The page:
Creep was studied in Haynes 230, a material candidate for the very high temperature reactor's intermediate heat exchanger, at 800°C and 900°C. This study focused on the differences between the behavior at the two elevated temperature, and using the microstructure, grain boundary serrations and triple junction strain concentrations were quantitatively identified. There was significant damage in the 900°C samples and the creep was almost entirely tertiary. In contrast, the 800°C sample exhibited secondary creep. Using an Arrhenius equation, the minimum creep rate exponents were found to be n ≈ 3 and n ≈ 5 for 900°C and 800°C, respectively. The creep mechanisms were identified as solute drag for n ≈ 3 and dislocation climb for n ≈ 5. Strain concentrations were identified at triple junctions and grain boundary serrations using high resolution digital image correlation overlaid on the microstructure. The grain boundary serrations restrict grain boundary sliding which may reduce the creep damage at triple junctions and extend the creep life of Haynes 230 at elevated temperatures.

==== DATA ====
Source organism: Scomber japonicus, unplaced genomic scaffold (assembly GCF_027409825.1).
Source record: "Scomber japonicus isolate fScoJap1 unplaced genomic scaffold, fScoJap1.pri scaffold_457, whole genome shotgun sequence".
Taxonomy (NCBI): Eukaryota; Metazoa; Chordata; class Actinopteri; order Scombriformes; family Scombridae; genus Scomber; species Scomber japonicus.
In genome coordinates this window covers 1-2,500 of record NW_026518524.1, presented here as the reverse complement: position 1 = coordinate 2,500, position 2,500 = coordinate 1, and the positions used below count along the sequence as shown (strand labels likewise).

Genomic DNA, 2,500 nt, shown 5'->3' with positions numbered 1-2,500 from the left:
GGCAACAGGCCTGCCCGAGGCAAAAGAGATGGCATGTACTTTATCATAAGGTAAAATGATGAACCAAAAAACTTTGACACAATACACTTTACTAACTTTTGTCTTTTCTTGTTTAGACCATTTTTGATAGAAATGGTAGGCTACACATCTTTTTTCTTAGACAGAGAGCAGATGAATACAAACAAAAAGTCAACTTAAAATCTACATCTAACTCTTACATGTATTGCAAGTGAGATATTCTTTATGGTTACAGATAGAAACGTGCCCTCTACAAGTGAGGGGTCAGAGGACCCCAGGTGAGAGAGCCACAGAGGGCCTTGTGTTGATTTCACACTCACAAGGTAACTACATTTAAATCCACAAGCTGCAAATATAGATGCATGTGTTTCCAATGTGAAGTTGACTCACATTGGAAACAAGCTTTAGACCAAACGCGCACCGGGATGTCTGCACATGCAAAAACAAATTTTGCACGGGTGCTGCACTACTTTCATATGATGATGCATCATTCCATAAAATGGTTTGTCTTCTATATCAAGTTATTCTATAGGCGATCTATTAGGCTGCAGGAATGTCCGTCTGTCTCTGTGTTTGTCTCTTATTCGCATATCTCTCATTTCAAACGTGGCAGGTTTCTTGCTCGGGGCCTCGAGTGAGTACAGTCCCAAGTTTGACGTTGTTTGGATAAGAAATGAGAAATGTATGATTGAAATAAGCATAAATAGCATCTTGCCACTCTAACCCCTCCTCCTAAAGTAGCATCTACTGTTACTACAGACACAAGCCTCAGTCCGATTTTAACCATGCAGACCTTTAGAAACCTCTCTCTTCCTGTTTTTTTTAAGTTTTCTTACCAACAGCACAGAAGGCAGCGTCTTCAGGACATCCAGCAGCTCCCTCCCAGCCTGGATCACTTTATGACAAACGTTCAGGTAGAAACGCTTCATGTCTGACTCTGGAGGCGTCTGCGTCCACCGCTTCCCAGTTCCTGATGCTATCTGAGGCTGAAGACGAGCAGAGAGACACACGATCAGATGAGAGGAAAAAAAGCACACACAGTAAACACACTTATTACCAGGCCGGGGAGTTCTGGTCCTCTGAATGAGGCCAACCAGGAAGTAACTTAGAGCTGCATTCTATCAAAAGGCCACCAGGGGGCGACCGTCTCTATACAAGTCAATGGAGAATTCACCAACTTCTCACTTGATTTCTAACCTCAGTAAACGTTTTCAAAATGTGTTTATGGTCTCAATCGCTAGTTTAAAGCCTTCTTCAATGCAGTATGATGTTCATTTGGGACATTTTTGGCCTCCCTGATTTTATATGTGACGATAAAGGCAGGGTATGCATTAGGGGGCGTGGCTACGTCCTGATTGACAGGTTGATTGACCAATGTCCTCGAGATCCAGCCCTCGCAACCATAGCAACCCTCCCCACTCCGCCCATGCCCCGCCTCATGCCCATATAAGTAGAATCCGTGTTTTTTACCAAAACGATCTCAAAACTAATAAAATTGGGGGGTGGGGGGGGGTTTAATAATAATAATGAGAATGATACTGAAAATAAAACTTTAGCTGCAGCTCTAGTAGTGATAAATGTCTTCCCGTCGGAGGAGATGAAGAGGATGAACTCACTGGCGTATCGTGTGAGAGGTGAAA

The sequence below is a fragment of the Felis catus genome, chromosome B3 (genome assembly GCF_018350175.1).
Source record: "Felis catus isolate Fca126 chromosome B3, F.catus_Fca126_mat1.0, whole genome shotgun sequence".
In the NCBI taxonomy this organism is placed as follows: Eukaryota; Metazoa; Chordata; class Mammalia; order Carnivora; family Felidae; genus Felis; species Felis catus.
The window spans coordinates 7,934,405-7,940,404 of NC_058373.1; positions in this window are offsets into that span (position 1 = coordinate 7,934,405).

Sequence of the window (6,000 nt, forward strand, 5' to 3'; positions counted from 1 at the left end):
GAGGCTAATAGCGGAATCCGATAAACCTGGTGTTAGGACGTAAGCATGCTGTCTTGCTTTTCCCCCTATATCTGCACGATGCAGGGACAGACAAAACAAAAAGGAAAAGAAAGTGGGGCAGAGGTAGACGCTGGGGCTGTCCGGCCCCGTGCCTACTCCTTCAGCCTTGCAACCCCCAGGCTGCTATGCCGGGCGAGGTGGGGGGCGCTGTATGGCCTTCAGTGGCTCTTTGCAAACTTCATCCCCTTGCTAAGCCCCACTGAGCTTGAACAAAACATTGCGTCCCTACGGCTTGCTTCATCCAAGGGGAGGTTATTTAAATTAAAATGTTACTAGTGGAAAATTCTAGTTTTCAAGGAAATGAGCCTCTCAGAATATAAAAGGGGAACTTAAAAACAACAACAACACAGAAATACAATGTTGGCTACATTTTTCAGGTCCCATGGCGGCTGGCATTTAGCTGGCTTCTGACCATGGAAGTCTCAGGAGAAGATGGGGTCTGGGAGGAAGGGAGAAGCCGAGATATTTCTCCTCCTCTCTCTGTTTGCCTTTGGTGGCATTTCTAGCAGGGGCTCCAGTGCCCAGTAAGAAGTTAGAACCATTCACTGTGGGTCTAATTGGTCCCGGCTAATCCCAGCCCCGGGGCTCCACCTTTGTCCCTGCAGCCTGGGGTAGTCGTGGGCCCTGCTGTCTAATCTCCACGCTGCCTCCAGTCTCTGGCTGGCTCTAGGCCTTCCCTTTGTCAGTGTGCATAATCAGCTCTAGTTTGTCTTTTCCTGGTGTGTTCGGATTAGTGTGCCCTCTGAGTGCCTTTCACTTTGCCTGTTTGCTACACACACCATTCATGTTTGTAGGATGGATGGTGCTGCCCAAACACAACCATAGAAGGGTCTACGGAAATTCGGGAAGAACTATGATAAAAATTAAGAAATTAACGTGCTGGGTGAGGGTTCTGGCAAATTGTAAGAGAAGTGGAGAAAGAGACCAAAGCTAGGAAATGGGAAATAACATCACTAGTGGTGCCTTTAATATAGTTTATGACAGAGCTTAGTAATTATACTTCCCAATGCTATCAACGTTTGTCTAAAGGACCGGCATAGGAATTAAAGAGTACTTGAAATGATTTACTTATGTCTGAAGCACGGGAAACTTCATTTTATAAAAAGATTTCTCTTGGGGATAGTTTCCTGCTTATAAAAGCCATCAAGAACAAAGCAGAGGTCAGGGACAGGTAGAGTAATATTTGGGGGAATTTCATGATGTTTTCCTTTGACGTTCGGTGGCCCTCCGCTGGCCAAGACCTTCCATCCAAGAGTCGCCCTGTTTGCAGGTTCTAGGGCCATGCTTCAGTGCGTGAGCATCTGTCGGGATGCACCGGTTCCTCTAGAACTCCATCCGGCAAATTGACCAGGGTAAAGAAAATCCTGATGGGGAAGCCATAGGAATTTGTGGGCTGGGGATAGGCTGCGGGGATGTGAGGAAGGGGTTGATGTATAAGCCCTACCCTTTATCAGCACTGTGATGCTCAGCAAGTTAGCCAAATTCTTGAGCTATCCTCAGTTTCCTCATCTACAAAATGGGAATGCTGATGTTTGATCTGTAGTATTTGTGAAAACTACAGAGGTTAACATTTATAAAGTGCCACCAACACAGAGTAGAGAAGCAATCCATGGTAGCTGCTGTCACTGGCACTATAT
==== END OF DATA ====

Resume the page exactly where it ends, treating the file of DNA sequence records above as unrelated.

ASJC Scopus subject areas
- Nuclear and High Energy Physics
- Materials Science(all)
- Nuclear Energy and Engineering